1. And if this quest ends in the Catholic Christian faith, should we then be satisfied? What about some other religion or version of Christianity that seems either 1) overwhelmingly authoritative (less reason to think) or dramatically emotionally fulfilling (less reason to ponder)? We've certainly seen many people take these routes and it is hard in both counts to have a discussion with them, given the immensity of their certainty..

    1. This is really excellent question, and thanks for posting it. I won't attempt a full answer, but here is a sketch.

      I did not mention it in the post, but one of Lonergan's frequent themes is the need for “self-appropriation”. That is, he thought that his cognitional theory of experience, insight and judgement is only valuable if a person is able to affirm that it is operative within himself. The epistemological, moral and metaphysical consequences of his philosophy can only follow if this self-appropriation actually occurs.

      There are two consequences of this that are relevant.

      First, to your question: “If this quest ends in the Catholic Christian faith, should we then be satisfied?” This can only be answered by someone who dares to embark upon the quest and to appropriate it for himself. Ultimately, I cannot answer this question for you or anyone else in a way that will be satisfactory. I can only propose that it is worth undertaking.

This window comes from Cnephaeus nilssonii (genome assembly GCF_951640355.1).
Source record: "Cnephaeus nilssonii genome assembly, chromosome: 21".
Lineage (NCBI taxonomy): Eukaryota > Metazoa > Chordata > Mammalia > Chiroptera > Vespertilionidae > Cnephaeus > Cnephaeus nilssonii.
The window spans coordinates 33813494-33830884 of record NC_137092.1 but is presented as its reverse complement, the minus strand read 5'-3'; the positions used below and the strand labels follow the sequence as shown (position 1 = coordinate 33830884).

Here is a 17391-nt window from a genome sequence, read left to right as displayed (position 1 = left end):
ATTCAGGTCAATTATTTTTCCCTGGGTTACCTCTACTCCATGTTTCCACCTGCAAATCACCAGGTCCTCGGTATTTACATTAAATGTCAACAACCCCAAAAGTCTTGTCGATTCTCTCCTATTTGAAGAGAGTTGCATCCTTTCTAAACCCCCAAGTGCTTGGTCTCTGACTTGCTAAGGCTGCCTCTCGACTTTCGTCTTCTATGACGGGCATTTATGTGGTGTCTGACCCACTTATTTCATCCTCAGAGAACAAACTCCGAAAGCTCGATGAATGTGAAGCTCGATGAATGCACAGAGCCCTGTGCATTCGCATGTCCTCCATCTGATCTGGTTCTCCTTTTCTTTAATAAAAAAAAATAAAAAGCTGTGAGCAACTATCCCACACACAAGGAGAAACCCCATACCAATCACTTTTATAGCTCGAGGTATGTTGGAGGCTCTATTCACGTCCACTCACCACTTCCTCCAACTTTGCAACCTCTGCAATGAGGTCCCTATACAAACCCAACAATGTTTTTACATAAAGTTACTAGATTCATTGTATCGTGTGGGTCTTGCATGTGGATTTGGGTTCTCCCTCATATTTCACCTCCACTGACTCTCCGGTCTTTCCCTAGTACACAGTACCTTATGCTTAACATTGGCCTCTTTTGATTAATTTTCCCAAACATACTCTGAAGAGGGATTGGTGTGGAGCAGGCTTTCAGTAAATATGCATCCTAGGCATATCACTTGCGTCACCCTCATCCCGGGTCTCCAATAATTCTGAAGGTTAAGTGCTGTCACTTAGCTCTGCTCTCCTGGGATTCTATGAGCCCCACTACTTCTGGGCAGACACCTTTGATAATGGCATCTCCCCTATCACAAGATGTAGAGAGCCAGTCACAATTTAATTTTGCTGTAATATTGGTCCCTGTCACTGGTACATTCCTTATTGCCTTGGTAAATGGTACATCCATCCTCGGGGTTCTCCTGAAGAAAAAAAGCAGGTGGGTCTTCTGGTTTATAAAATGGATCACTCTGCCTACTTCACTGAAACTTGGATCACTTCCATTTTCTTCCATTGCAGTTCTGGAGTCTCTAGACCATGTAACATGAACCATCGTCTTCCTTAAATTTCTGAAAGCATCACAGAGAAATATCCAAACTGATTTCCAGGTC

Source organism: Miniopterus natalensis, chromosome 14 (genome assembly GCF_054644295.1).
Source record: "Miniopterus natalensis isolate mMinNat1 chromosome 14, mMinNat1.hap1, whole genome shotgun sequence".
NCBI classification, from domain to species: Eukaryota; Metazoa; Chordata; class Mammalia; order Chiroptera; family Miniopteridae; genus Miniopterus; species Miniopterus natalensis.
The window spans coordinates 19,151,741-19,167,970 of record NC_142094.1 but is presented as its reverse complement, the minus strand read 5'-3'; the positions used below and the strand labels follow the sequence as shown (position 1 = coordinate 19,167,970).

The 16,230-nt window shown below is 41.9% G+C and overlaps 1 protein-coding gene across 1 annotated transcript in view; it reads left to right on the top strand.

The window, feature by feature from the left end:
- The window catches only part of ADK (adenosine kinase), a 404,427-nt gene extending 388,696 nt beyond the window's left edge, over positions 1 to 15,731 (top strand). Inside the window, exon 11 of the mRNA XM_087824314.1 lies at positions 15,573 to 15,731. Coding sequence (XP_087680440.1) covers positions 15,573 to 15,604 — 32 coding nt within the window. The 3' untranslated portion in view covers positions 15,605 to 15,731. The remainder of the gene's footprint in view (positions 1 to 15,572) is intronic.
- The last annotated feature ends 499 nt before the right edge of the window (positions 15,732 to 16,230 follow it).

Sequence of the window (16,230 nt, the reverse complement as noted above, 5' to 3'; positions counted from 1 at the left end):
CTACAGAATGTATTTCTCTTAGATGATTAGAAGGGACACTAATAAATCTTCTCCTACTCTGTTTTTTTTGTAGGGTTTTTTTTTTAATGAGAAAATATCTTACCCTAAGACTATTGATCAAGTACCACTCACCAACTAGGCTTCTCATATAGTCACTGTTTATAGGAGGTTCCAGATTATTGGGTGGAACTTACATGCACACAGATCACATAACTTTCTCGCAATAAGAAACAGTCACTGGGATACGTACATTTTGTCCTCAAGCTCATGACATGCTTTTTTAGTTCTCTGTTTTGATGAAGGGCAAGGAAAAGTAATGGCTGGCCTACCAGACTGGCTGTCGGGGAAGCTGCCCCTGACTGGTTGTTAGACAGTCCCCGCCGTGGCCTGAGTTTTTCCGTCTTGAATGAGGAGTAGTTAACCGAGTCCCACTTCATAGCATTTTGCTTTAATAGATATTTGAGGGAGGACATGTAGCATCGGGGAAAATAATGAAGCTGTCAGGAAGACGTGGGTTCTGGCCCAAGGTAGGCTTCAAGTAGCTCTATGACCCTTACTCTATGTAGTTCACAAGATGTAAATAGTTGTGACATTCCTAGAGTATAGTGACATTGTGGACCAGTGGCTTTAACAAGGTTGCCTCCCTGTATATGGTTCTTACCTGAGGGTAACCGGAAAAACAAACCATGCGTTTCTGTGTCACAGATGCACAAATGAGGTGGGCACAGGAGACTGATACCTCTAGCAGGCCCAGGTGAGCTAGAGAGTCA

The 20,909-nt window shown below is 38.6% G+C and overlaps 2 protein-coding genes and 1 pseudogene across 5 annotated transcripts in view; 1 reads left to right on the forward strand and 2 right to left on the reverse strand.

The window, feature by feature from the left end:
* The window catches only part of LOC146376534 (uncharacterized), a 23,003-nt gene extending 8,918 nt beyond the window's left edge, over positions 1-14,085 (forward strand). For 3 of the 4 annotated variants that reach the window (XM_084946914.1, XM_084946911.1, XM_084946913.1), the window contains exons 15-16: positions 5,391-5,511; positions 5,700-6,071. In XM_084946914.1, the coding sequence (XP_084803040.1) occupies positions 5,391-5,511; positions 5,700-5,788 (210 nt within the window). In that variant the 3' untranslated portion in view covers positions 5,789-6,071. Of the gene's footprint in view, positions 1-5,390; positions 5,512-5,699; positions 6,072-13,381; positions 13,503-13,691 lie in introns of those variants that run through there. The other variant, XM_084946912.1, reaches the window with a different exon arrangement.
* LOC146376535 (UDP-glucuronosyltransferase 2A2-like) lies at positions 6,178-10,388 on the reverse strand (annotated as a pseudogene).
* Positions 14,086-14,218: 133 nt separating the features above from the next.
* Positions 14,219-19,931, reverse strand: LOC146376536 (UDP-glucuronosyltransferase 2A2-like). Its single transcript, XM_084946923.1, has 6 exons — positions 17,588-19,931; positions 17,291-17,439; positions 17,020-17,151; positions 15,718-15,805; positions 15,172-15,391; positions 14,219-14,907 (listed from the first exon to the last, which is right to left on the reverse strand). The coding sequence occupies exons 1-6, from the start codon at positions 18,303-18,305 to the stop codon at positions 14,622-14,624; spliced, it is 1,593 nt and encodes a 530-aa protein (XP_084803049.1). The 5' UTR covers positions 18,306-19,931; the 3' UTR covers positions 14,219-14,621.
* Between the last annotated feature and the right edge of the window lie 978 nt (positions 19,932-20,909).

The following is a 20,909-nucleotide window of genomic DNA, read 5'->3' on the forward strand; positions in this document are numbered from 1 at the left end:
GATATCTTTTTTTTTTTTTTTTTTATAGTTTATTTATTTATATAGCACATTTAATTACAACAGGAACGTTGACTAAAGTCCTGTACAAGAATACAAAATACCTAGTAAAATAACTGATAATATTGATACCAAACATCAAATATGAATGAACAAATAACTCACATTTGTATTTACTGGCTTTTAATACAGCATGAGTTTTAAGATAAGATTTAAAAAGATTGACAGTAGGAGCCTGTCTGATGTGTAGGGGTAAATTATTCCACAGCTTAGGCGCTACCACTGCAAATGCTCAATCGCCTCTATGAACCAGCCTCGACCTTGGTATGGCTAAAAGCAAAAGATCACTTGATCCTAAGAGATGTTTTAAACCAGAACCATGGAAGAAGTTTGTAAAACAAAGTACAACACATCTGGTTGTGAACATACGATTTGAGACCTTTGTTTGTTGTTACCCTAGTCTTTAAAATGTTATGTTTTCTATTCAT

Second, your question bears a solution within it. What will utlimately satisfy you? If it really is true that we want to “know everything about everything”, nothing will satisfy us until we come to contemplate God, who is the source of everything, face to face. The Catholic faith, in its earthly form and expression, is the way to God, not an end in itself: that is why the Council speaks of a “pilgrim Church”: she is journeying towards an end.

      So: someone who belongs to a religion that is excessively authoritative or relies on a dramatic emotional pull has to be honest with himself. Is this way of life satisfying my most authentic desires? Am I on pilgrimage to God? I'm reminded of the Rolling Stones song “(I Can't Get No) Satisfaction)”. In a elemental way it speaks to our fundamental desire and how it gets frustrated when we look in the wrong places. “'Cause I try and I try and I try and I try …” Relying on authoritarianism or emotionalism can provide temporary relief to what the Rolling Stones were complaining about, but it will only be temporary.